Wednesday, October 4, 2023

MITI can do much better to ready Batswana for Africa Free Trade agreement

At the time of writing this commentary almost all the African states including our own – Botswana had signed up for the African Continental Free Trade Area (AfCFTA) agreement. The AfCFTA, launched in 2018 and now in its operational phase has an ultimate aim of establishing a single African market for goods and services, accompanied at a later stage by the free movement of people and capital. 

The deal is expected to, amongst other things stimulate intra-regional trade flows, address the continent’s industrial deficit, and reduce its over-reliance on primary goods exports.

A fully implemented AfCFTA, we have been told, will cover a market of more than 1.2 billion people with a combined gross domestic product of $2.5 trillion.  

In short, the AfCFTA presents opportunities for African countries including Botswana to grow economically through regional cooperation and integration as previously attempted through regional economic communities (RECs) such as the Common Market for Eastern and Southern Africa (Comesa), Economic Community of West African States (Ecowas) and our very own – Southern African Development Community (SADC).  

Now with all “good things” expected to come with AfCFTA, the question becomes what is in store for Batswana? Most importantly how ready are Batswana owned companies to start sending their products and services abroad? From distance, it appears that countries with larger manufacturing bases, such as our neighbour South Africa, Kenya and Egypt, are more likely to benefit “immediately” after the deal is actualised. Our country and other small nations such as Namibia on the other hand seems to be looking at the usual – beef and diamonds to sell. Our private sector continues to be narrow and shallow, characterised mainly by weak inter sectoral diversity and production links, and high dependency on public expenditure. This why it is important to pause and ask what is in store for Batswana with the hope that the answer will be in the form of capacity building for citizens owned companies.  The ministry tasked with development of citizen entrepreneurs – MITI should take this special task to capacitate Batswana on international trade, negotiations and anything international business related. My assumption is that we did not sign the AfCFTA to be spectators but rather be amongst the earliest beneficiaries out of it.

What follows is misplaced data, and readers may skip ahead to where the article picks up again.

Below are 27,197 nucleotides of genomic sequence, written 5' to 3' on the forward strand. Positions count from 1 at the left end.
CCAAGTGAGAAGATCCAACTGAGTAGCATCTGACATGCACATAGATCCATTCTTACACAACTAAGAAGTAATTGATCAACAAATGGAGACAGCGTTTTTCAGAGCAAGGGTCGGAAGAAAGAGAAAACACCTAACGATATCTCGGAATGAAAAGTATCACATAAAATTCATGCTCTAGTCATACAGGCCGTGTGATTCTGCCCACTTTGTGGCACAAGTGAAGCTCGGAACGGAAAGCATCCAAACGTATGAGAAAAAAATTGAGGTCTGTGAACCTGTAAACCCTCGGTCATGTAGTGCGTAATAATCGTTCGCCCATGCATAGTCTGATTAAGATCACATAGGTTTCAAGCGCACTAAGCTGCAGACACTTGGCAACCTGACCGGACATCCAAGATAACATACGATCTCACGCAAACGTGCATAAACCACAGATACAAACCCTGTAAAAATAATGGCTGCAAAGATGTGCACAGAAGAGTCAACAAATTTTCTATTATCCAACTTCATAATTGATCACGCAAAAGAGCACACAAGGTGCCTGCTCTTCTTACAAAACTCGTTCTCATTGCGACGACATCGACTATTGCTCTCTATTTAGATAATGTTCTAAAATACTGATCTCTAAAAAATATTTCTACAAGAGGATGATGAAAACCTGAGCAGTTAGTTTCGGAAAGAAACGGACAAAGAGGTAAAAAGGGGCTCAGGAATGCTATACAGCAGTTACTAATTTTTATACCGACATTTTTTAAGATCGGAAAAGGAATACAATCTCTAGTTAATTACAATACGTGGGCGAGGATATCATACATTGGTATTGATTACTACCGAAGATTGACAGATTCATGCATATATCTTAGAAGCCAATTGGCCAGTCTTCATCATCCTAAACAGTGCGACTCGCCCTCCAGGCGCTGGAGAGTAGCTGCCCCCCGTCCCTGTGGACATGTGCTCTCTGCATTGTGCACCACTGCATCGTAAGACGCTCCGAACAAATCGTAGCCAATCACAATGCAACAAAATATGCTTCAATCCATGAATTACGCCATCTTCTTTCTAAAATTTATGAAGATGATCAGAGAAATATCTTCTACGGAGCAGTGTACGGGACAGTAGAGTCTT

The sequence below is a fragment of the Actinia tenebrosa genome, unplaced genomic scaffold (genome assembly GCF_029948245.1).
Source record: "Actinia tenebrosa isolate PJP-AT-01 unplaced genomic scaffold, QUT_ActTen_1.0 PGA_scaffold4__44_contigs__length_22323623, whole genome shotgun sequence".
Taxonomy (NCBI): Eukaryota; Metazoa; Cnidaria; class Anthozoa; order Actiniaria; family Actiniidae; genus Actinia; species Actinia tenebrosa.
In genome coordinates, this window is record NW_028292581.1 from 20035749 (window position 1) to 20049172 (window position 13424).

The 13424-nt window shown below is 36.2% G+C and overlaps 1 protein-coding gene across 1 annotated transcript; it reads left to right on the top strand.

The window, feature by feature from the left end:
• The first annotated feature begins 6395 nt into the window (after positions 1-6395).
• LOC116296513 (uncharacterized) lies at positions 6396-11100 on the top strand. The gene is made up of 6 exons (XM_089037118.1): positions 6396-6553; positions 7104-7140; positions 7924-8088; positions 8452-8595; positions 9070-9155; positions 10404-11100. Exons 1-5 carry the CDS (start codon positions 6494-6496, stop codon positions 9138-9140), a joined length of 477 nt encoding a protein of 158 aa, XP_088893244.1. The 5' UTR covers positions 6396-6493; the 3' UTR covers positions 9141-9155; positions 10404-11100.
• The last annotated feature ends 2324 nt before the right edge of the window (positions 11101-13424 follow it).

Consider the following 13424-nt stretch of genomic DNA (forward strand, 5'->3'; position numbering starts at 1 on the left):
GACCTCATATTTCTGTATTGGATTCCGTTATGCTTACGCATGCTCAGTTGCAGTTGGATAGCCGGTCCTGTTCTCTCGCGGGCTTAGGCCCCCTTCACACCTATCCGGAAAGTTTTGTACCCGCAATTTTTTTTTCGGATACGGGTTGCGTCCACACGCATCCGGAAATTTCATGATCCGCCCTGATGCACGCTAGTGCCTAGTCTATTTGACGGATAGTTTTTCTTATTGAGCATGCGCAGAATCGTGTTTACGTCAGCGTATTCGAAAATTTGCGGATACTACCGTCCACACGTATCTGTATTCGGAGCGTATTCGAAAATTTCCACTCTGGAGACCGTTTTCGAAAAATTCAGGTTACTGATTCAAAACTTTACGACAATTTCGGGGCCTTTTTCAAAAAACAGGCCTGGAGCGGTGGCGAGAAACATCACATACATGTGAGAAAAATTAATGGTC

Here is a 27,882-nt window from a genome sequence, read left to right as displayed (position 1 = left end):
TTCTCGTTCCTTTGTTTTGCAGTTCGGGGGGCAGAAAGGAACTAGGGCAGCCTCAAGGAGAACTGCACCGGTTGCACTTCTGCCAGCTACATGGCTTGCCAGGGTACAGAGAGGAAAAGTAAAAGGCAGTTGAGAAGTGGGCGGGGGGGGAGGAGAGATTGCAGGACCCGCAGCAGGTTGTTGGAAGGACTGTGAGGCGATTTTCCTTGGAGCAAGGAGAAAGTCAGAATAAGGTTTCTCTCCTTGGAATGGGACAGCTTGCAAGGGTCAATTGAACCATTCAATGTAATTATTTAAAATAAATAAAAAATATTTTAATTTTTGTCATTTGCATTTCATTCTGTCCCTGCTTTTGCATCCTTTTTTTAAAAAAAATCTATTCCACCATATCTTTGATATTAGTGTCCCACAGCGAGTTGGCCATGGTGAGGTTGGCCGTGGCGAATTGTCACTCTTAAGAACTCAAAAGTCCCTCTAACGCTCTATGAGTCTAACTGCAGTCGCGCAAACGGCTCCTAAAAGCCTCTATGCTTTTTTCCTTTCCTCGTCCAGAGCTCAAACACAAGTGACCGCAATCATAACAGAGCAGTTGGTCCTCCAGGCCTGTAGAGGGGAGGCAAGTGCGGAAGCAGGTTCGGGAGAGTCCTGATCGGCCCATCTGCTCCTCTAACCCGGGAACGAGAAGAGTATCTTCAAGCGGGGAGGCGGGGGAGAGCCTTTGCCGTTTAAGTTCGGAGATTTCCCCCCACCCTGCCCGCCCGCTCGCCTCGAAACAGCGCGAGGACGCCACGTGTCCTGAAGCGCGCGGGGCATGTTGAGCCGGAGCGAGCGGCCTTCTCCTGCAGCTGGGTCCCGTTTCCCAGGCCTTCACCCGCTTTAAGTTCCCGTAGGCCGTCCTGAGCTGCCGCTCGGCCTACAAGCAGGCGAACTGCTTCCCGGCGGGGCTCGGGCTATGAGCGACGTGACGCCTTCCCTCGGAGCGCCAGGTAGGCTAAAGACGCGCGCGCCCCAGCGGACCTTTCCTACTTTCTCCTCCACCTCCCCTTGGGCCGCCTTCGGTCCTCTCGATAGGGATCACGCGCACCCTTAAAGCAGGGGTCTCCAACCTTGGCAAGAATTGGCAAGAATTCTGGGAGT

The integration anticipated under the AfCFTA aims to unlock manufacturing potential and facilitate industrialisation in Africa and the deal has not said, “except for Botswana”. Given our level of industrialisation and most importantly our import bill, one can only say we need to do a lot of catching up if we are to compete with our fellow African citizens. In the past our spiraling import bill, especially on luxury products, was viewed as worrisome to the future of our foreign currency base. The problem is now bigger than that. Our worry now should be on capacitating the citizens of this country to be able to produce goods and services that can be sold to the rest of the country. We surely cannot ‘bet’ our participation on AfCFTA through the state owned Okavango Diamond Company and the ever ailing Botswana Meat Commission. We have to capacity citizen owned companies, more especially those that manufacture unique Botswana products to grow beyond supplying the local market and reaching out to the rest of Africa. 

The days in which we thought we could diversify and build a strong economy by relying on imports and subcontracting producers in other countries to produce for us when we can produce for ourselves and those countries are gone. Our number one mission, atleast we been made to believe, has been to build a more equal society through sustained inclusive growth. The AfCFTA agreement present Botswana with an opportunity to do exactly that by growing its market and potential clients to more than a billion people spread across the continent. 

The aspiration of AU’s “the future we want” and the Agenda 2063 for a just, prosperous and responsive world where everyone can enjoy their rights and live with dignity and hope can only be realized if African countries, including Botswana make conscious efforts to integrate trade and its populace. This is why we applaud Botswana for having found it fit to sign the AfCFTA. The signing will however be of no use if majority citizens of this country do not gain economically from it. The #Bottomline is that the need for industrialism and by extension diversification of the local economy has never been as pressing and as critical as it is today. The Africa Free Trade deal has come to give us an opportunity to grow into that space. We just need to develop and build capacity then we will be set to go. 

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